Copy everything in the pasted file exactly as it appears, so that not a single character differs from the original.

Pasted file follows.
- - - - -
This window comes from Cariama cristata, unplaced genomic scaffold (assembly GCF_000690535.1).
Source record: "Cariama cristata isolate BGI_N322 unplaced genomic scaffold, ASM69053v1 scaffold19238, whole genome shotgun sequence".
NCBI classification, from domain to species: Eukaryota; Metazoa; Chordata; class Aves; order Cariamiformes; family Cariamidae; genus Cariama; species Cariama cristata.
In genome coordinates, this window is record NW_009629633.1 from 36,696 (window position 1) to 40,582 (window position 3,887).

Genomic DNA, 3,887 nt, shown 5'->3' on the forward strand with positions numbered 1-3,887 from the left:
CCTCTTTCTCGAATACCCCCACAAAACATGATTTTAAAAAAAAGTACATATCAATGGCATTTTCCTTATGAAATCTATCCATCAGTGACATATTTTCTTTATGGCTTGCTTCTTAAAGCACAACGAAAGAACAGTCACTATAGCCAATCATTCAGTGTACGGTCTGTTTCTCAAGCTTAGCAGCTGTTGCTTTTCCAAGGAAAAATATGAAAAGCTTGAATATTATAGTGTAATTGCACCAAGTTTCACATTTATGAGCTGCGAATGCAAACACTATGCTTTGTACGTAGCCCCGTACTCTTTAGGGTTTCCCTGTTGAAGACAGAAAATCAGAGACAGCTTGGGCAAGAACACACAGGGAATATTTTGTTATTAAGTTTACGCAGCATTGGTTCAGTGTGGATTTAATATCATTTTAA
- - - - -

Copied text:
This window comes from Cariama cristata, unplaced genomic scaffold (assembly GCF_000690535.1).
Source record: "Cariama cristata isolate BGI_N322 unplaced genomic scaffold, ASM69053v1 scaffold19238, whole genome shotgun sequence".
NCBI classification, from domain to species: Eukaryota; Metazoa; Chordata; class Aves; order Cariamiformes; family Cariamidae; genus Cariama; species Cariama cristata.
In genome coordinates, this window is record NW_009629633.1 from 36,696 (window position 1) to 40,582 (window position 3,887).

Genomic DNA, 3,887 nt, shown 5'->3' on the forward strand with positions numbered 1-3,887 from the left:
CCTCTTTCTCGAATACCCCCACAAAACATGATTTTAAAAAAAAGTACATATCAATGGCATTTTCCTTATGAAATCTATCCATCAGTGACATATTTTCTTTATGGCTTGCTTCTTAAAGCACAACGAAAGAACAGTCACTATAGCCAATCATTCAGTGTACGGTCTGTTTCTCAAGCTTAGCAGCTGTTGCTTTTCCAAGGAAAAATATGAAAAGCTTGAATATTATAGTGTAATTGCACCAAGTTTCACATTTATGAGCTGCGAATGCAAACACTATGCTTTGTACGTAGCCCCGTACTCTTTAGGGTTTCCCTGTTGAAGACAGAAAATCAGAGACAGCTTGGGCAAGAACACACAGGGAATATTTTGTTATTAAGTTTACGCAGCATTGGTTCAGTGTGGATTTAATATCATTTTAA